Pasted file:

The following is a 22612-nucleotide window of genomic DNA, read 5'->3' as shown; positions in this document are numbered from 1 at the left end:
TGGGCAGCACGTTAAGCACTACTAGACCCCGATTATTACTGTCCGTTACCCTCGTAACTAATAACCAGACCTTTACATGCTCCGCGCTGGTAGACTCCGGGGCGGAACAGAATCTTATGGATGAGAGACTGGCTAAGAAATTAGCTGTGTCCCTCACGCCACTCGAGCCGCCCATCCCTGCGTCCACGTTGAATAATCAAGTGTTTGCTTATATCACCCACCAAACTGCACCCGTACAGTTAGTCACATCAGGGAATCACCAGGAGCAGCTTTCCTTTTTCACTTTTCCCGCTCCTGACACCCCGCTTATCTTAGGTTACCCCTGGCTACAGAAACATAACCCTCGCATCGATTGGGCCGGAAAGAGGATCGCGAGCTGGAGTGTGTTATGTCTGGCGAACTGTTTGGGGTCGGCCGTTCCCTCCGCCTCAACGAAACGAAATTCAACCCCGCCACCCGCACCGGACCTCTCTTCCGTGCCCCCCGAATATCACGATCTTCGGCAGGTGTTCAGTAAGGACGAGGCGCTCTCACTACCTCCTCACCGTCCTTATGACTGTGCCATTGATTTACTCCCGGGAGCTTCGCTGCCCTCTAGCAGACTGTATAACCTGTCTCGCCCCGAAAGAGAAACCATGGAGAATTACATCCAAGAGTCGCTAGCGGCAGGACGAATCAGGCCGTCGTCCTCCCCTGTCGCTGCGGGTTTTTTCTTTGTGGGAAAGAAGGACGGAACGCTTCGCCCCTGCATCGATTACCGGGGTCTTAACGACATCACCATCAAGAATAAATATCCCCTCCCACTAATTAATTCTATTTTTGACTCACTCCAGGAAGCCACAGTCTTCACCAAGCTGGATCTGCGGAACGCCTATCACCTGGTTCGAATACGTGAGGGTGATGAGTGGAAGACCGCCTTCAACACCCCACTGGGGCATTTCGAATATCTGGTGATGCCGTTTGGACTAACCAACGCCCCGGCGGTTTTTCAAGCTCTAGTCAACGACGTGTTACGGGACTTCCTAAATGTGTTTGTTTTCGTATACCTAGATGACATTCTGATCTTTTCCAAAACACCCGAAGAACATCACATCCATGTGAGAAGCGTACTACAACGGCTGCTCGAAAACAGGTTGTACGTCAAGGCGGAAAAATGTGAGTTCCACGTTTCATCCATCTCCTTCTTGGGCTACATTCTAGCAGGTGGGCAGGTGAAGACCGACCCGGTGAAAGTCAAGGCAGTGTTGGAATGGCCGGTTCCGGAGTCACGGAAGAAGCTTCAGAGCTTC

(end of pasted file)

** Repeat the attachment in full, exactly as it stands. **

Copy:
The following is a 22612-nucleotide window of genomic DNA, read 5'->3' as shown; positions in this document are numbered from 1 at the left end:
TGGGCAGCACGTTAAGCACTACTAGACCCCGATTATTACTGTCCGTTACCCTCGTAACTAATAACCAGACCTTTACATGCTCCGCGCTGGTAGACTCCGGGGCGGAACAGAATCTTATGGATGAGAGACTGGCTAAGAAATTAGCTGTGTCCCTCACGCCACTCGAGCCGCCCATCCCTGCGTCCACGTTGAATAATCAAGTGTTTGCTTATATCACCCACCAAACTGCACCCGTACAGTTAGTCACATCAGGGAATCACCAGGAGCAGCTTTCCTTTTTCACTTTTCCCGCTCCTGACACCCCGCTTATCTTAGGTTACCCCTGGCTACAGAAACATAACCCTCGCATCGATTGGGCCGGAAAGAGGATCGCGAGCTGGAGTGTGTTATGTCTGGCGAACTGTTTGGGGTCGGCCGTTCCCTCCGCCTCAACGAAACGAAATTCAACCCCGCCACCCGCACCGGACCTCTCTTCCGTGCCCCCCGAATATCACGATCTTCGGCAGGTGTTCAGTAAGGACGAGGCGCTCTCACTACCTCCTCACCGTCCTTATGACTGTGCCATTGATTTACTCCCGGGAGCTTCGCTGCCCTCTAGCAGACTGTATAACCTGTCTCGCCCCGAAAGAGAAACCATGGAGAATTACATCCAAGAGTCGCTAGCGGCAGGACGAATCAGGCCGTCGTCCTCCCCTGTCGCTGCGGGTTTTTTCTTTGTGGGAAAGAAGGACGGAACGCTTCGCCCCTGCATCGATTACCGGGGTCTTAACGACATCACCATCAAGAATAAATATCCCCTCCCACTAATTAATTCTATTTTTGACTCACTCCAGGAAGCCACAGTCTTCACCAAGCTGGATCTGCGGAACGCCTATCACCTGGTTCGAATACGTGAGGGTGATGAGTGGAAGACCGCCTTCAACACCCCACTGGGGCATTTCGAATATCTGGTGATGCCGTTTGGACTAACCAACGCCCCGGCGGTTTTTCAAGCTCTAGTCAACGACGTGTTACGGGACTTCCTAAATGTGTTTGTTTTCGTATACCTAGATGACATTCTGATCTTTTCCAAAACACCCGAAGAACATCACATCCATGTGAGAAGCGTACTACAACGGCTGCTCGAAAACAGGTTGTACGTCAAGGCGGAAAAATGTGAGTTCCACGTTTCATCCATCTCCTTCTTGGGCTACATTCTAGCAGGTGGGCAGGTGAAGACCGACCCGGTGAAAGTCAAGGCAGTGTTGGAATGGCCGGTTCCGGAGTCACGGAAGAAGCTTCAGAGCTTC